Speakers at ICG-13

Speakers at ICG-13

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Biography

FIELDS OF EXPERTISE:plant breeding, genetic variation, GM crops

QUALIFICATIONS: MSc, University of Wageningen PhD, Friedrich Wilhelm University, Bonn

SCIENTIFIC CAREER:

1988-2012: Full Professor

1993-1999: Founder and first Director of Plant Sciences Graduate School (EPS)

1998-2004: Science director Plant Sciences Group Wageningen UR

2004-2009: CSO- Plant Sciences Group

2005-2011: Scientific Program Director on Inventions for Sustainable Agriculture, Transforum  Agrotechnology and Green Space

Co-founder of the Sino-Dutch joint lab of Vegetable Genetics and Breeding at IVF-CAAS and of the Joint WU-CAAS PhD program in Vegetable Genomics

OUTPUT: Publications: >350 in reviewed journals, books and proceedings; Supervisior of 84 PhD’s 

Some key publications:

-       Schouten, H.; Krens, F.; Jacobsen, E. (2006). "Do cisgenic plants warrant less stringent oversight?". nature Biotechnology. 24 (7): 753

-     Zhu S.; Li Y.; Vossen J.H.; Visser R.G.F.; Jacobsen E. (2011). Functional stacking of three resistance genes againstPhytophthora infestansin potato. Transgenic Research 21:89-99.

-   Kwang-Ryong Jo, Chol-Jun Kim, Sung-Jin Kim, Tok-Yong Kim, Marjan Bergervoet, Maarten A Jongsma, Richard GF Visser, Evert Jacobsen and Jack H Vossen. ((2014). Development of late blight resistant potatoes by cisgene stacking. BMC Biotechnology 2014, 14:50 doi.org/10.1186%2F1472-6750-14-5072-6750-14-50

-       Ying Li, David E.L. Cooke, Evert Jacobsen and Theo van der Lee. Efficient multiplex simple sequence repeat genotyping of the oomycete plant pathogenPhytophthora infestans. Journal of Microbial Methods 92:316-322.

-  Sun K, Wolters AM, Vossen JH, Rouwet ME, Loonen AE, Jacobsen E, Visser RG, Bai Y. 2016. Silencing of six susceptibility genes results in potato late blight resistance. Transgenic Res. 25:731-42.

JOB-RELATED SOCIAL POSITIONS/AWARDS: Member/chairman of COGEM (1994-2010; Dutch Committee on Genetic Modification); external advisor of EFSA and member of EASAEAC (European Academies Science Advisory Council) working group for the report: Planting the Future: opportunities and challenges for using crop genetic improvement technologies for sustainable agriculture.

- MAJOR SCIENTIFIC AWARDS: Honorary Visiting ProfessorofCAAS (Chinese Academy of Agri cultural Science); International Scientific and Technology Cooperation Award of the P.R. China 2005.


Abstract

Plant breeding and the need of genomics as a tool

 E Jacobsen and RGF Visser, Plant Breeding, Wageningen University & Research, The Netherlands

 Plant breeding is an important way to fulfil the ongoing need to increase food production worldwide. High yielding varieties which are resistant to (a)biotic stress and with high quality traits are in all crops the main target. In this breeding process, two main aspects are always involved i.e,  genetic variation and selection methods. Genomics is more and more involved as a help in both. Molecular analysis of several food crops, like rice, soybean, maize and tomato showed at SNP level for potato the presence of a very high degree of variability. I will mainly focus on potato, the third most important food crop, which is vegetatively propagated and autotetraploid. Recently, in China, the status of this crop was changed from a vegetable into a staple food.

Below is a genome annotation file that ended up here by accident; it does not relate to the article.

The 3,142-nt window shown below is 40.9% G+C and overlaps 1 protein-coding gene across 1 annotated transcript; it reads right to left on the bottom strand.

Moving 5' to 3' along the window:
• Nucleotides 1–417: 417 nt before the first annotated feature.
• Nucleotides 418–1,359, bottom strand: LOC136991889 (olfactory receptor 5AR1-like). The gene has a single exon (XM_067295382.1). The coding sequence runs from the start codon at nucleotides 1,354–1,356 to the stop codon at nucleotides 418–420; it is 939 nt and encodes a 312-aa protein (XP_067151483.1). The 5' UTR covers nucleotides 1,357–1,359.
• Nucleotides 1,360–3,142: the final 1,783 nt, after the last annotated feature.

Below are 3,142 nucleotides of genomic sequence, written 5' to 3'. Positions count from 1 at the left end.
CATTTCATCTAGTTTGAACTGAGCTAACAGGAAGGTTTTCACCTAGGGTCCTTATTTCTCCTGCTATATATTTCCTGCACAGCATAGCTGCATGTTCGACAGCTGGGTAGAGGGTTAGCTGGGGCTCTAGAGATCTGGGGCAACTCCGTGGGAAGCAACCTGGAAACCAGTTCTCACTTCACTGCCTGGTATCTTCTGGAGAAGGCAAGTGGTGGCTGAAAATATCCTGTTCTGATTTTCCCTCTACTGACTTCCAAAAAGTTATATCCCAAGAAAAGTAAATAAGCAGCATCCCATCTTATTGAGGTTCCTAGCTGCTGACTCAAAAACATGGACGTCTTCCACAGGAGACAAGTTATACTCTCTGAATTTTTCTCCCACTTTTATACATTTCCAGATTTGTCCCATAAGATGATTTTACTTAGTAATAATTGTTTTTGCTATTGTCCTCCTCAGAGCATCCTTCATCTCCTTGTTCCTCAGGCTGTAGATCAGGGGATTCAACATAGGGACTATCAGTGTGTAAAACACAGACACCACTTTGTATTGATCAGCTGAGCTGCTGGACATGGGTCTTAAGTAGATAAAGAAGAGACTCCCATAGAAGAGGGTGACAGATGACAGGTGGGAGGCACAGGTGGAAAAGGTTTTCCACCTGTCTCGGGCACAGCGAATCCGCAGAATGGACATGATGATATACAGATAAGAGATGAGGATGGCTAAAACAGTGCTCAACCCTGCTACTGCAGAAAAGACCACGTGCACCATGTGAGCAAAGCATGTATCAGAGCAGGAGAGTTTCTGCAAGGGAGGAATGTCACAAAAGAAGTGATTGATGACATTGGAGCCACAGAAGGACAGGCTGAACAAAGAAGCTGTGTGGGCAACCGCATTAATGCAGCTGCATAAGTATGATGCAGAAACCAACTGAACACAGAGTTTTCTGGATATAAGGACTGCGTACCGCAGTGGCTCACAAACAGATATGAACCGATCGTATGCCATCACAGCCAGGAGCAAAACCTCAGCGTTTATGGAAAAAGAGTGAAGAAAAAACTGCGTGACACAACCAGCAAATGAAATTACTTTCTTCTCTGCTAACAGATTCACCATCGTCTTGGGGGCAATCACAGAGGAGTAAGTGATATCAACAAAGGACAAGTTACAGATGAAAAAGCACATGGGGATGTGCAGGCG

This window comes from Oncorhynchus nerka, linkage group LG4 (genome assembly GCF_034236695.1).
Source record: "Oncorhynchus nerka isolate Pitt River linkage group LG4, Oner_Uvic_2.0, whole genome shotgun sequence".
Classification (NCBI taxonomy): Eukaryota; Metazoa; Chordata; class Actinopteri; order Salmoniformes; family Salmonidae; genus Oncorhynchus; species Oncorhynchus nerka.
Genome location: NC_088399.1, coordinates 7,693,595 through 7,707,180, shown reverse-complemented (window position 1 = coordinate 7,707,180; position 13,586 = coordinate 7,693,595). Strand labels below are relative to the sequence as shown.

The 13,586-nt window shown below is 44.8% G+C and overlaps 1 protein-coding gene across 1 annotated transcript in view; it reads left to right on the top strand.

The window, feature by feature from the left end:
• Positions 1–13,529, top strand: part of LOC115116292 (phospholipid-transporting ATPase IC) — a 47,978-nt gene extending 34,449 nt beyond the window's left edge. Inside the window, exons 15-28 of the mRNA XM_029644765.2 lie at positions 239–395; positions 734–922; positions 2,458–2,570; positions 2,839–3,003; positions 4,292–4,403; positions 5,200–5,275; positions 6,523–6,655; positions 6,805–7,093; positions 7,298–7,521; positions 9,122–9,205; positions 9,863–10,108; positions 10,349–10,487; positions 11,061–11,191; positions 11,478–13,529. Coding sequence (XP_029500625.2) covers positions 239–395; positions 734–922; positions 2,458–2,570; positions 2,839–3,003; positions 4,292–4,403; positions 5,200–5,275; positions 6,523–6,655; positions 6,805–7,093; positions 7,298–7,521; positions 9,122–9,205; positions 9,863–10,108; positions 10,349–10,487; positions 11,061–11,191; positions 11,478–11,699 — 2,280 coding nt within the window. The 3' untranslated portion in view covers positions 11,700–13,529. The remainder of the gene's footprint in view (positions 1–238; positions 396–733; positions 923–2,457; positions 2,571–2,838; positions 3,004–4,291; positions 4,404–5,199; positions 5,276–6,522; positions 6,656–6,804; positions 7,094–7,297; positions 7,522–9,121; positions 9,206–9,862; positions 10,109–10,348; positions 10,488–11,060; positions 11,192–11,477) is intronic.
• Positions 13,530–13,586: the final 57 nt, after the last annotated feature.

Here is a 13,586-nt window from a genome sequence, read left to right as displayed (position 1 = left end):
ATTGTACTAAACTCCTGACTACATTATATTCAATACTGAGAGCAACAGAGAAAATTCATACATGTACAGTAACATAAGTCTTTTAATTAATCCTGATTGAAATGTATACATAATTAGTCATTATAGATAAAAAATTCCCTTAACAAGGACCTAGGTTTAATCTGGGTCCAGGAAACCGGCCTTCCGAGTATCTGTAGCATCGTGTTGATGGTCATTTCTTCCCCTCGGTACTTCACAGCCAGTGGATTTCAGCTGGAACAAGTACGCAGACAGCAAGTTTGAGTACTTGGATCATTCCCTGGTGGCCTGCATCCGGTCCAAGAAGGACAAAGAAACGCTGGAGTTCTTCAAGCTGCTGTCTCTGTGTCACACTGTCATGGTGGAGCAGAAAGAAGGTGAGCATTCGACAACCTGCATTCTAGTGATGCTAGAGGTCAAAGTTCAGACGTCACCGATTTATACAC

In applied potato breeding, molecular markers are more and more used to stack traits in one genotype and to introgress resistances and other traits from mainly (diploid) wild species into cultivated potato. New plant breeding techniques such as intra/cisgenesis are highly needed and applied in the USA to improve existing varieties like Russet Burbank. In addition to gene silencing, classical and gene editing based mutation breeding are successfully applied to alter, for example, starch composition into amylose free, which is very important for the potato starch industry. Resistance breeding is in our lab focused on a number of different diseases including Phytophthora infestans using amongst others cisgenesis for stacking cloned R genes from different wild species. Recently, based on comparison with whole genome sequencing, high performing and true cisgenic plants (so without containing foreign DNA), transformants from susceptible varieties like Bintje, with multiple R genes to late blight were obtained. These high performing cisgenic plants are now subject to regulators, like other New Plant Breeding Techniques, for exemption of the GM biosafety directive in the EU.

Silencing of 6 S (susceptibility) genes, like StDND1 and StPMR4, resulted in resistance to potato late blight and other diseases like powdery mildew and Botrytis cinerea. Crispr/cas9 edited S genes could  after loss of function bring the same effect. However, as observed in human genetics loss of function of genes does not always bring the expected effect. A combination of both indicated types of resistance ( R and S genes) in one plant is expected to be durable.

The most recent new development in potato breeding is F1 hybrid (true potato) seed varieties at 2x and 4x level. The help of genomics can speed up the whole process from inbreeding to selection of the combination of two inbred lines leading to a heterotic F1 hybrid variety.

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